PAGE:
The second problem is that I do not have your "garden variety" bad work habits. For as long as I can remember I have had a murderous perfectionism that, far from enabling me to live perfectly, instead fills me with dread at the thought of doing the simplest, easiest things. "Now, it can't be as bad as all that. Everybody procrastinates; it's normal. All you need is a day off." You Do Not Understand. I am not able to function normally without help. I am an escapist. There is no such thing as "just one drink" for an alcoholic, and there is no such thing as a "little escape" for me. The more momentous the task, or the more inner voices saying "you should, you should, you should," the more sensitive the trigger.
I realize that this is an issue that I cannot ignore. In the short term--as long as I cannot take the heat--the solution is to get out of the kitchen. I function best when I am put to work at low-level and routine responsibilities. I take pride in doing quality work in areas that are necessary but not high-profile. I long to disappear behind the scenes and work for the good of many, without the pressure to fundamentally change any person's life (at least in a direct way).
Wherever I am called, I believed I am called to smallness. I do not believe that would change, even if I were pressed to take on leadership--such as in a family, or in a classroom. It would not change even if I conquered the anxieties that burden my efforts. I hope it would not change, even if I had a name on a published book--though I can understand one reason authors choose pen names.
I do not want to be told that my desire to disappear into anonymity is disordered; I do not want to be told that, no, I am wrong, I am destined for "great things".
A couple of commenters have told me that they are reminded of St. Therese of Lisieux. I am not sure that I can be fairly compared to her. For one thing, St. Therese's smallness was based on a life of prayer that was fervent even before she entered the community. My prayer flags like an old flashlight. I don't know that humility is the root of my desire for smallness, so much as a desire for relief from the pains of public life, or a kind of fatalistic despair at the efforts of the average work day. World-weariness is not humility.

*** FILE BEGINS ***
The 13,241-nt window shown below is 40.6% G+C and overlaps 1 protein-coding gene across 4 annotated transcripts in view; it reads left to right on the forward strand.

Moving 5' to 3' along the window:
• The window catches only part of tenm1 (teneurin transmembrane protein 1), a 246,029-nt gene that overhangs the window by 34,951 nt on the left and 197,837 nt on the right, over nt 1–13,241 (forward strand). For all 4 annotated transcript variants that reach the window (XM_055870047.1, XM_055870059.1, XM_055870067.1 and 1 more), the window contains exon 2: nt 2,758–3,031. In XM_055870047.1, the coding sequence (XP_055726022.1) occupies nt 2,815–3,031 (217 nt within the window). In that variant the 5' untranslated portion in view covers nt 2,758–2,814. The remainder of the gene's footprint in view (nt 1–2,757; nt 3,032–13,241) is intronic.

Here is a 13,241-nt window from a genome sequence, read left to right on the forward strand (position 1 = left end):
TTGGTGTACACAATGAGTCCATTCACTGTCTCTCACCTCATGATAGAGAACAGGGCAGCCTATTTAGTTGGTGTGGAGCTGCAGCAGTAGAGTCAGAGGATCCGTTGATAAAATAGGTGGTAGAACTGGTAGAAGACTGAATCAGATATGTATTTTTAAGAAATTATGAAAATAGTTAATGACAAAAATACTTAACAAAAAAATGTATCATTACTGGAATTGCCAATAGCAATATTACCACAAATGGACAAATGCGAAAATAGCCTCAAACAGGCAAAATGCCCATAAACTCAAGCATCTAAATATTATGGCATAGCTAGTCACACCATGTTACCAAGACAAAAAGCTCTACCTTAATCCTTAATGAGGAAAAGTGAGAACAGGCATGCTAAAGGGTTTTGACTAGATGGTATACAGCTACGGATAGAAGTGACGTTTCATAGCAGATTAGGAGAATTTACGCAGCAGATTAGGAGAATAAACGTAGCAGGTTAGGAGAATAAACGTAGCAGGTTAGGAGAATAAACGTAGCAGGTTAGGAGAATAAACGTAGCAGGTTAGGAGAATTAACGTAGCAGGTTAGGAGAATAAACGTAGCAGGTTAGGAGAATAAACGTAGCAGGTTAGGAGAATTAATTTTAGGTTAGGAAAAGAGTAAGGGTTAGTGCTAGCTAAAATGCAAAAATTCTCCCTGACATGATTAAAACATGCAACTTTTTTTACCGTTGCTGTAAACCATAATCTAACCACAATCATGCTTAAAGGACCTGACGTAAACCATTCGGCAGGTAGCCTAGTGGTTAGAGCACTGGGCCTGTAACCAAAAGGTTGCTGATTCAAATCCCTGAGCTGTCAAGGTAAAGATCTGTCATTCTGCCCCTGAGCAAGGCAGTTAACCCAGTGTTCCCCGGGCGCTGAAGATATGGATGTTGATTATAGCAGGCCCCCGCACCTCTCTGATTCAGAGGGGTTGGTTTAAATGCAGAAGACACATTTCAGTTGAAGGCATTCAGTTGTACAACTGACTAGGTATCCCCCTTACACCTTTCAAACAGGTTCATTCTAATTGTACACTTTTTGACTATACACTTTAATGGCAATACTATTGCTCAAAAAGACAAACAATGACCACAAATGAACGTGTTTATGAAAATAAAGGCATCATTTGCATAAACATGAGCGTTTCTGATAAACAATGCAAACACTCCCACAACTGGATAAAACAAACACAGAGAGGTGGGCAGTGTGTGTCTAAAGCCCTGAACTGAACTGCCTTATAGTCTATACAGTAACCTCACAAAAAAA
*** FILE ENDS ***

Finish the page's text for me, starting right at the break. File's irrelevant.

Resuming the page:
But perhaps I am weary because I am truly not where I belong. I do not "jibe" here; there is friction; there are blisters that have developed from jamming someone of my disposition into a niche he was not built for. There might come a time when I am ready for heavy and difficult responsibility, but perhaps my preparation for such a time is now being stunted by noise and confusion. Perhaps I need to incubate--to rest, but not to be lazy; to find peace, but not sedation; to find quiet, but not sleep.
Where is God in all of this? Unmoving, unchanging, forever calling, knowing me more than I know myself, patiently waiting my arrival to the life he has prepared. That I have only mentioned him now is both a testament to the dearth of prayer in my life, and also to my confidence that he is always there and always works regardless of whether he is explicitly invoked. But if Jesus Christ called me by name, and led me to a path whose sufferings and consolations were the instruments to save my soul, what would that path look like?
The path is not a separate thing than the search for it; it does not begin for me at the age of 27 or 29, but I have been on it already for some time. Perhaps the trajectory of my path so far is a part of the message--just as Christ took fishermen and made them fishers of men. So what am I now, that will be continuous with Christ's call?